What is Modern Poetry?
Modern poetry is a style of writing that is defined by two distinct characteristics. The first is technical innovation in the writing, exemplified by the liberal use of free verse. The second is a departure from the Romantic idea of an unproblematic poetic ‘self’ speaking directly to an equally unproblematic ideal reader or audience. This literary movement developed as a result of the philosophical, scientific, political, and ideological transformations that occurred in the aftermath of the Industrial Revolution, as well as the shock of World War I and its aftermath.
Modern poetry began in the early years of the twentieth century with the Imagists. As with many other modernists, these poets wrote in response to Victorian poetry’s perceived excesses, with its reliance on traditional formalism and elegant diction. In many ways, their criticism parallels what William Wordsworth wrote in the Preface to Lyrical Ballads over a century ago to kick-start the Romantic movement in British poetry, denouncing the gauche and pompous school that predominated at the time and attempting to bring poetry to the masses.
Modernists saw themselves as emulating the best practises of poets from previous eras and cultures. Their models included classical Greek literature, Chinese and Japanese poetry, troubadours, Dante, and mediaeval Italian philosophical poets (such as Guido Cavalcanti), as well as English Metaphysical writers.
Much of early modernist poetry was composed of brief, concise lyrics. However, as the collection progressed, longer poems took centre stage. These are the primary contributions of the modernist movement to the canon of English poetry in the twentieth century.
• break with the past
• reject literary traditions that seemed outmoded
• reject aesthetic values of their predecessors
• reject diction that seemed too genteel to suit an era of technological breakthroughs and global violence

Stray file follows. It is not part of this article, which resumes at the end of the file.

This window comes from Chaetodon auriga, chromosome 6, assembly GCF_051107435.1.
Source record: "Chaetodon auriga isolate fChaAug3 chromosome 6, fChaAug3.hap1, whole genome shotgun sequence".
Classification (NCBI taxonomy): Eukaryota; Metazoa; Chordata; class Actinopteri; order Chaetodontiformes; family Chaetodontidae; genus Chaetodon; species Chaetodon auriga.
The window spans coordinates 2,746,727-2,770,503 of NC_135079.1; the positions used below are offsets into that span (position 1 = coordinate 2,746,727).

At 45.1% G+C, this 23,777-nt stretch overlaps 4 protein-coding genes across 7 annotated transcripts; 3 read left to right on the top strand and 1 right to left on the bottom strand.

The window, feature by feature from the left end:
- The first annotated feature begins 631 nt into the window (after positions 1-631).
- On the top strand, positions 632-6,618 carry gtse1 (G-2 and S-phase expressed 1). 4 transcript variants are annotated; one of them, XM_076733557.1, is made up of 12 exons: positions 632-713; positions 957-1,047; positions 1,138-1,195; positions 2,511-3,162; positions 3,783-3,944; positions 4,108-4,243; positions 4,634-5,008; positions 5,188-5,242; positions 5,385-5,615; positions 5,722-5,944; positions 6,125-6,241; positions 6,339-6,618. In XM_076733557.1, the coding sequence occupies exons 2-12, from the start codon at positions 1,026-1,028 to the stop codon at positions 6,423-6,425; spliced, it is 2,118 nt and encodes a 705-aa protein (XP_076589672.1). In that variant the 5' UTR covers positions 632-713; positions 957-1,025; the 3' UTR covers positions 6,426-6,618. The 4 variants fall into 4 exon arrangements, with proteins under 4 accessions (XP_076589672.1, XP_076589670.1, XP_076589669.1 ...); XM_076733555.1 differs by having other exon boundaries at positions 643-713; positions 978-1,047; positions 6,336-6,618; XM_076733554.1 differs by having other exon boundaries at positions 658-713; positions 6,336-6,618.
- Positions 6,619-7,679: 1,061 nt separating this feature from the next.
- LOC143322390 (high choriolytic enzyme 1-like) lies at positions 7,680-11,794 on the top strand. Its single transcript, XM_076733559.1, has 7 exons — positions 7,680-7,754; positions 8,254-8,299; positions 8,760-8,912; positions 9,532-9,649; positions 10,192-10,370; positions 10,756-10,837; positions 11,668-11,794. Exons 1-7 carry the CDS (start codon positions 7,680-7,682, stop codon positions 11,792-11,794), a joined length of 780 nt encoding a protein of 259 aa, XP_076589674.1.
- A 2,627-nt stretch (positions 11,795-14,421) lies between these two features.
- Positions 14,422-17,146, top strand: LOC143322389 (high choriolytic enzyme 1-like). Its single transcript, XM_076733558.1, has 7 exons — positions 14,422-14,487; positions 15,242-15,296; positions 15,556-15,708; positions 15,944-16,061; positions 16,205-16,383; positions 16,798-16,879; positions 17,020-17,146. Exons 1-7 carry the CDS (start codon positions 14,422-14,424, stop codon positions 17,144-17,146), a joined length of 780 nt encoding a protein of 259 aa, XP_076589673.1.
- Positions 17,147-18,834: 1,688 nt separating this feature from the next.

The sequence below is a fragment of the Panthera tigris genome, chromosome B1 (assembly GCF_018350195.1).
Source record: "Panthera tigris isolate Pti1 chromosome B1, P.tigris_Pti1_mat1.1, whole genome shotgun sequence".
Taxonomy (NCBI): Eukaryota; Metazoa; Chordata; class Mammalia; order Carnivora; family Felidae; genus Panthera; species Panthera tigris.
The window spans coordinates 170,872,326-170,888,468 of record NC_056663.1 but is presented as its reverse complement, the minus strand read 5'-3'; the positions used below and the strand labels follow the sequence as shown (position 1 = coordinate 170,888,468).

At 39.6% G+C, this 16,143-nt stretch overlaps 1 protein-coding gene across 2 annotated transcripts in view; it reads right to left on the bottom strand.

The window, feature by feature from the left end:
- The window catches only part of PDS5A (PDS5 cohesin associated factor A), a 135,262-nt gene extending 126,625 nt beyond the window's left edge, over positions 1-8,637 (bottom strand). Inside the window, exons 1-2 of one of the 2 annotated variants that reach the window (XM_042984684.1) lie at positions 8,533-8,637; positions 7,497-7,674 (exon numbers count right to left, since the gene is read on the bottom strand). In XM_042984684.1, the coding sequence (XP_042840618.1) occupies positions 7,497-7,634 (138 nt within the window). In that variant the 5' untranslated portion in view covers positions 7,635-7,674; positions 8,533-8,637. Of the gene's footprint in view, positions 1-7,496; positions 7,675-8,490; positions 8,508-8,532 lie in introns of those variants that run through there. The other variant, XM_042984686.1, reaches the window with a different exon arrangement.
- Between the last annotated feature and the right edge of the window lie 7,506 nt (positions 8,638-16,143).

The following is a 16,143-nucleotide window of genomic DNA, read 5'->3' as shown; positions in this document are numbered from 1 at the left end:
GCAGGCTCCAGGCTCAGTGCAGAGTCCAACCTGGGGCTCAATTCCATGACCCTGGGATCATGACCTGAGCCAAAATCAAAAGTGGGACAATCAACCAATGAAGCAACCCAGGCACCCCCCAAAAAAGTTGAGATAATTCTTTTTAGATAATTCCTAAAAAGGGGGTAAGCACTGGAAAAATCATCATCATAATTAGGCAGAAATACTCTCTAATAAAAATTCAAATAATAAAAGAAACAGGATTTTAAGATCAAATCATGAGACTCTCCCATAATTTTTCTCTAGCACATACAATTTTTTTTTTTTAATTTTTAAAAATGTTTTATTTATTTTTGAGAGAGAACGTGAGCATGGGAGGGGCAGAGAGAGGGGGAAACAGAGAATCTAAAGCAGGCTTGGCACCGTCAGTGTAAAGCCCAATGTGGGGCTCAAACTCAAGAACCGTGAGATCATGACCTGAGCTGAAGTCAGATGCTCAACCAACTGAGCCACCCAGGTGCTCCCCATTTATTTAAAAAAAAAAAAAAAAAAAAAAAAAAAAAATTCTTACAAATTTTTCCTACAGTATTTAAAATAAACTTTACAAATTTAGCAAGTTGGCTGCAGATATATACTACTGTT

• break with Romantic pieties and clichés (such as the notion of the sublime) and become self-consciously skeptical of language and its claims on coherence
• Stylistic experimentation and disrupted syntax
• Stream of Consciousness (a term coined by American psychologist William James to describe the natural flow of a person’s thoughts)
• Theme of alienation: characters or speakers feel disconnected from people and/or society/the world
• Focus on images
Formal features of poetry
1. Open form
2. Use of free verse
3. Juxtaposition of ideas rather than consequential exposition
5. Use of allusions and multiple associations of words
6. Borrowings from other cultures and languages
7. Unconventional use of metaphor
8. Importance given to sound to convey “the music of ideas”
1. Use of poetic line
2. Flexibility of line length
3. Massive use of alliteration
4. No use of traditional
5. No regular rhyme scheme
6. Use of visual images in
Characteristic Features of Modern Poetry
✏️Modern poetry is characterised by its freedom. Modern and postmodern poets are free to write in any structure they wish—rhymed poetry, blank verse, or free verse—and to experiment with novel hybrid structures. Their poetry is sometimes marked by extremely intimate imagery and allusions that are difficult for the majority of readers to comprehend. Modern poetry, for the most part, is unconstrained by the demand that it make sense or have meaning. It may be motivated by a sensation, an experience, a provocative shadow of an idea, or an embryonic notion, rather than a fully realised meaning. While some poets generate meaning for their audience, meaning is frequently left to the reader’s imagination, as the reader must bring their own self to the poem. In the modern and post-modern ages, much is accepted as poetry.
✏️ The overarching theme of the modern poetry is realistic. The realities of life are shown in the modern poetry. The tragedy of human life are present in the psyche of human poets. Eliot’s “The Waste Land” illustrates the traffic jam and misery of human life.
A blanket condemnation of modern life and
✏️ The confident bourgeois society before 1914 has been permanently destroyed, and the modernist poet feels that the collapse of modern civilization into vulgarity and triviality presages the complete breakdown of Western culture.
Autonomy of the individual and the poem
✏️ Living in the midst of chaos, the modern poet abandons all hope of social structure and focuses on the role of life for the isolated individual. Each poem is thus an island unto itself, not to be related to other works but solely to its own evocation.
The private symbol
✏️ The loss of any conscious universal symbols in our fragmented society results in the purely personal symbol, often incomprehensible to the uninitiated and failing to communicate to many readers.
Sense of humanity
✏️Modern poetry is characterised by a strong sense of humanity. The desire to sympathise with the oppressed is a prevalent theme in a great number of modern poems.
✏️ As T. S. Eliot states, “A confused and complicated age requires comparable expression, not a false simplification.”